People with Williams Syndrome lack 26 genes found in a typical human genome. As a result they are inordinately friendly, and experience no social anxiety. Now a new study reveals that they may also be free of racial bias.

Over at Not Exactly Rocket Science, Ed Yong talks about the new study, published this week in Current Biology. Yong writes:

Santos compared the behaviour of 20 white children with Williams syndrome, aged 7 to 16, and 20 typical white children of similar backgrounds and mental ages. To do so, she used a test called the Preschool Racial Attitude Measure (PRAM-II), which is designed to tease out traces of gender or racial biases in young children.

PRAM-II consists of a picture book where every page includes a pair of people of different genders or skin types. The researcher tells a selection of stories to accompany the images and the children have to point to the person whom they think the story is about. As they hear positive or negative adjectives, they reveal any underlying racial bias if they point to light-skinned or dark-skinned people, or men or women, more frequently.

The typical children showed a strong tendency to view light-skinned people well and dark-skinned people poorly. Out of their responses, 83% were consistent with a pro-white bias. In contrast, the children with Williams syndrome only showed such responses 64% of the time, which wasn't significantly different from chance.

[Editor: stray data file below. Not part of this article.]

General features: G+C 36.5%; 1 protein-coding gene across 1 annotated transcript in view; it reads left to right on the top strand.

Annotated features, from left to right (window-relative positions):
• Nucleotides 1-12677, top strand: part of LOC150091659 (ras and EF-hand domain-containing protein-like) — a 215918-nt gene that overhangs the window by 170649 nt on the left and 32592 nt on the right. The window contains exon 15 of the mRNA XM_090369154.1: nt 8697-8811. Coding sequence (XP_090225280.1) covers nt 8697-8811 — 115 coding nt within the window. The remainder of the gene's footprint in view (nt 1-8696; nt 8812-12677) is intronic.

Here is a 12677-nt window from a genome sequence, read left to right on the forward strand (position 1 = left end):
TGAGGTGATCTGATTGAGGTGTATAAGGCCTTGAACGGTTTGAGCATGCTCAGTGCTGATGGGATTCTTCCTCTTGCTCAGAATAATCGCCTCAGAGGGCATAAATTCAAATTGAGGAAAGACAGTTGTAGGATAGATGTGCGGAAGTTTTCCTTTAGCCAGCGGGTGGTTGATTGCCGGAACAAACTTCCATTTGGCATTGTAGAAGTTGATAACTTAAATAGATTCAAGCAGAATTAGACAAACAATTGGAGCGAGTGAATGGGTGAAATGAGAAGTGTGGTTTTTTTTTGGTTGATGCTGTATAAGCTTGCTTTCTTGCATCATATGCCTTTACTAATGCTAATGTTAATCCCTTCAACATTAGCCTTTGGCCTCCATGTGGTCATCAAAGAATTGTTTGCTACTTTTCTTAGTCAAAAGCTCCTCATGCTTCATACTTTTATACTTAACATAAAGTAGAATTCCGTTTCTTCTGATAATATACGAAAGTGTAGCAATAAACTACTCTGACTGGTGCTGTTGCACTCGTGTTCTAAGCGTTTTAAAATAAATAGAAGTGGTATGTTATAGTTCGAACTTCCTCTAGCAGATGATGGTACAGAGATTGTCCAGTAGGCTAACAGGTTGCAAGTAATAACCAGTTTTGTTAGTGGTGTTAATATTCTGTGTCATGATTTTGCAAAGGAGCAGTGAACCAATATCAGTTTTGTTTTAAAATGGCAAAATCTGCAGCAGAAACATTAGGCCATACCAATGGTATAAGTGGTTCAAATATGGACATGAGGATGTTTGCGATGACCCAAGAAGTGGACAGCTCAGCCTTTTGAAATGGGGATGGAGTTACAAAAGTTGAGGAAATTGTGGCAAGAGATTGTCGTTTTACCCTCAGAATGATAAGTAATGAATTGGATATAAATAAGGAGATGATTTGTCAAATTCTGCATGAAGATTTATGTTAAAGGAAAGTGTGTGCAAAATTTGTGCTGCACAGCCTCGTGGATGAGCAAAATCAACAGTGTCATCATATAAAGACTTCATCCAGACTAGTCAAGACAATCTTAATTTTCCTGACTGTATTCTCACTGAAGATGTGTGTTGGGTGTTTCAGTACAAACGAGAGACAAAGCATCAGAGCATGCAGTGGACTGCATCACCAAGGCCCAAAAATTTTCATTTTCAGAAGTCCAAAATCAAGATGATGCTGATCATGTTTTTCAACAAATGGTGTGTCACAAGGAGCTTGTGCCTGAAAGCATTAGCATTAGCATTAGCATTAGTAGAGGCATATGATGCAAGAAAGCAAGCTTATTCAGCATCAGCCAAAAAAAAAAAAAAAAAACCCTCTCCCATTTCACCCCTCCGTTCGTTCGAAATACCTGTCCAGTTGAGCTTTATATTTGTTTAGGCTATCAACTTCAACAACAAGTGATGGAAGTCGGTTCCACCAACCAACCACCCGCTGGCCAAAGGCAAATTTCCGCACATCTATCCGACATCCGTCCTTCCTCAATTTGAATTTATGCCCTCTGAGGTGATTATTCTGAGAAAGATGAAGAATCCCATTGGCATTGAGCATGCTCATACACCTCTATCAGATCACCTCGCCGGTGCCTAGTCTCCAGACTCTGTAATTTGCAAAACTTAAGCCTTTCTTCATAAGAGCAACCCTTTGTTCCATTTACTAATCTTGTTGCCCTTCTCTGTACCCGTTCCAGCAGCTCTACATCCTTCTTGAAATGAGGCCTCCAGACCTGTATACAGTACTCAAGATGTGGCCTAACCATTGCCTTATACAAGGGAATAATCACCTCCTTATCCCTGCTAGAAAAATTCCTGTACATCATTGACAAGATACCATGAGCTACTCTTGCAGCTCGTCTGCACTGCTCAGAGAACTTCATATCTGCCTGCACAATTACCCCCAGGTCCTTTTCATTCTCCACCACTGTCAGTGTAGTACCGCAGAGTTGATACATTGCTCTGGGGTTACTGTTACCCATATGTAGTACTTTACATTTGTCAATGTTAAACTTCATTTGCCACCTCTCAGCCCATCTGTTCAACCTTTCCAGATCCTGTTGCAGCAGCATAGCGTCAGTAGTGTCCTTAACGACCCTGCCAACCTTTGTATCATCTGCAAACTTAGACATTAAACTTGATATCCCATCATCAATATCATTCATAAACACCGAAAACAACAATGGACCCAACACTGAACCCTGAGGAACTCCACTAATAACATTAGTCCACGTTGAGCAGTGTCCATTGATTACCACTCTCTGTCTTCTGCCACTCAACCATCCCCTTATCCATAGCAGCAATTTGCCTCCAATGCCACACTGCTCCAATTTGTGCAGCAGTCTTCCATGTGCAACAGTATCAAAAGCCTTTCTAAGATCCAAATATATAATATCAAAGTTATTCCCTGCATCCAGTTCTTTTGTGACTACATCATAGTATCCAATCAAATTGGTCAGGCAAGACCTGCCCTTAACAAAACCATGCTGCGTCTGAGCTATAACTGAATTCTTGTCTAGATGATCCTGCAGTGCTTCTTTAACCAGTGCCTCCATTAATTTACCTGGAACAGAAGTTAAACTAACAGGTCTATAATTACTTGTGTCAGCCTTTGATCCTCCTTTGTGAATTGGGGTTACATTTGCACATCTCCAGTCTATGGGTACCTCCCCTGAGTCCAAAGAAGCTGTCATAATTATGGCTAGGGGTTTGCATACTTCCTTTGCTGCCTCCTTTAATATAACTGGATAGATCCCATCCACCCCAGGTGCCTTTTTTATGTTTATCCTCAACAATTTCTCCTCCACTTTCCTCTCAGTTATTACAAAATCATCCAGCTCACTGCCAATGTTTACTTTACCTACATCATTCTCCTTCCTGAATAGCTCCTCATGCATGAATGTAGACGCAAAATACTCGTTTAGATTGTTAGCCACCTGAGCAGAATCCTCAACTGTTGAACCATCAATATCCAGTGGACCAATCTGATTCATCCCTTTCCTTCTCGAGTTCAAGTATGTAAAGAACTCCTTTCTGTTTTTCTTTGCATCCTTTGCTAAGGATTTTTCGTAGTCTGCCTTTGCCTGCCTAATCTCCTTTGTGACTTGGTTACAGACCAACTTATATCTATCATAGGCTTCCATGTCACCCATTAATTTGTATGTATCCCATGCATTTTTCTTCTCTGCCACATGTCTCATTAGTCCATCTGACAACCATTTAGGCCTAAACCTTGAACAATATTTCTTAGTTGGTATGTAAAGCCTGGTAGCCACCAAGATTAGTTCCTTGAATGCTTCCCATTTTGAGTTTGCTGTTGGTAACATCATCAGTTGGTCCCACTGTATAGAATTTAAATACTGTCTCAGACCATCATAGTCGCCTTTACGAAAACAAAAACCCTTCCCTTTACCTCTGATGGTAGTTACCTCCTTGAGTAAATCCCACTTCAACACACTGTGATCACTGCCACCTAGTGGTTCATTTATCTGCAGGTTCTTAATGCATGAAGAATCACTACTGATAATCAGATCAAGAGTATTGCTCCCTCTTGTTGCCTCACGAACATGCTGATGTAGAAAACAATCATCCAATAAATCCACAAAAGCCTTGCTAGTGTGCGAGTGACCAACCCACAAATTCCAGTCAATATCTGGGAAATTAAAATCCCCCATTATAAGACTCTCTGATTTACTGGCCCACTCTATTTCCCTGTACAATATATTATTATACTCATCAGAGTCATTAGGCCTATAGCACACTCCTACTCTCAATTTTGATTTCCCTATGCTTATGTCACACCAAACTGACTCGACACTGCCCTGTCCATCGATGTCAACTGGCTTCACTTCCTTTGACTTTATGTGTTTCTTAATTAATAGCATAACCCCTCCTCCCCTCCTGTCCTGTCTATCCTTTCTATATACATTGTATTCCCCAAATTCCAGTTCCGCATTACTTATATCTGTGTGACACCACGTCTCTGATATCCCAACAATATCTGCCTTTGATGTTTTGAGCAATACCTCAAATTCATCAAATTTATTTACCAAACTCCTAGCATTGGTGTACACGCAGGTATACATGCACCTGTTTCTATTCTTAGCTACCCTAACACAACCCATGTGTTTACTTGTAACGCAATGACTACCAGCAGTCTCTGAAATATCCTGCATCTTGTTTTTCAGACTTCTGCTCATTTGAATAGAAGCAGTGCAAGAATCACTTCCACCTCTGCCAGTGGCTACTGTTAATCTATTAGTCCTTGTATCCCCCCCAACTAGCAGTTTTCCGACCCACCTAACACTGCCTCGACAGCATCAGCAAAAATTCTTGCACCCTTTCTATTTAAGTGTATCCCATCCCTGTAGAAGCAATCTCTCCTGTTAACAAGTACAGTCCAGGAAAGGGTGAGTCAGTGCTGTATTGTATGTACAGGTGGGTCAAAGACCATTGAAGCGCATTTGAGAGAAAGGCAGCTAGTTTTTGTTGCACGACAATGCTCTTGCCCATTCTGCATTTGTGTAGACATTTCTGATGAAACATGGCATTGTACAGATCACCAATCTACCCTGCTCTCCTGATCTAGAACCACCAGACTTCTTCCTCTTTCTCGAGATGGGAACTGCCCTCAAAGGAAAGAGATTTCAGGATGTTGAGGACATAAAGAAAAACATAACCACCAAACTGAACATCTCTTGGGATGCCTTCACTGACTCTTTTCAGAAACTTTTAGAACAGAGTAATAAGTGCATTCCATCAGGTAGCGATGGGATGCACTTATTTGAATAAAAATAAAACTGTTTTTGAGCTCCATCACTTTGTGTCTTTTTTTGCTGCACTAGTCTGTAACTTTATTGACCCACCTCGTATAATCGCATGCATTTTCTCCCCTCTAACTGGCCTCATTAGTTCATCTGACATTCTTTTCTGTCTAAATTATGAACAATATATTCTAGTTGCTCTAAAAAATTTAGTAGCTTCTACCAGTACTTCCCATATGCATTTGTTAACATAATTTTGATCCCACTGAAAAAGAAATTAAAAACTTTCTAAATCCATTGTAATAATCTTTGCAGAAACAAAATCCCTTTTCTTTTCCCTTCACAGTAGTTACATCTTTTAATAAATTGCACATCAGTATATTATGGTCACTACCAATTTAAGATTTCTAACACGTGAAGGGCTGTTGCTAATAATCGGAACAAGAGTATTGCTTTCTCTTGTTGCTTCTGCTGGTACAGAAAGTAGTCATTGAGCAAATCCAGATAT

So it would seem that removing social fear from the human emotional range might also cut down on racism. Though it's worth noting that it wouldn't help with sexism, since Williams Syndrome kids scored close to typical kids when it came to gender bias.


Several other scientists took issue with this study, partly because the sample size was so small (just twenty kids). But there are also problems with the PRAM test, which limits children to choosing either white people or people of color - there is no option to choose both, or "either one." As University of Oregon's Aliya Saperstein pointed out:

The results don't demonstrate or prove an absence of bias. And like all similar tests, the study may tap partly into one's knowledge of social stereotypes not just one's personal biases.

Regardless, as Yong points out, we're left with further evidence - backed up by fMRI studies - that racial bias and racism are connected to social fear. Now I'm waiting for the studies that show whether taking anti-social anxiety med Xanax helps eradicate racial bias too.


via Not Exactly Rocket Science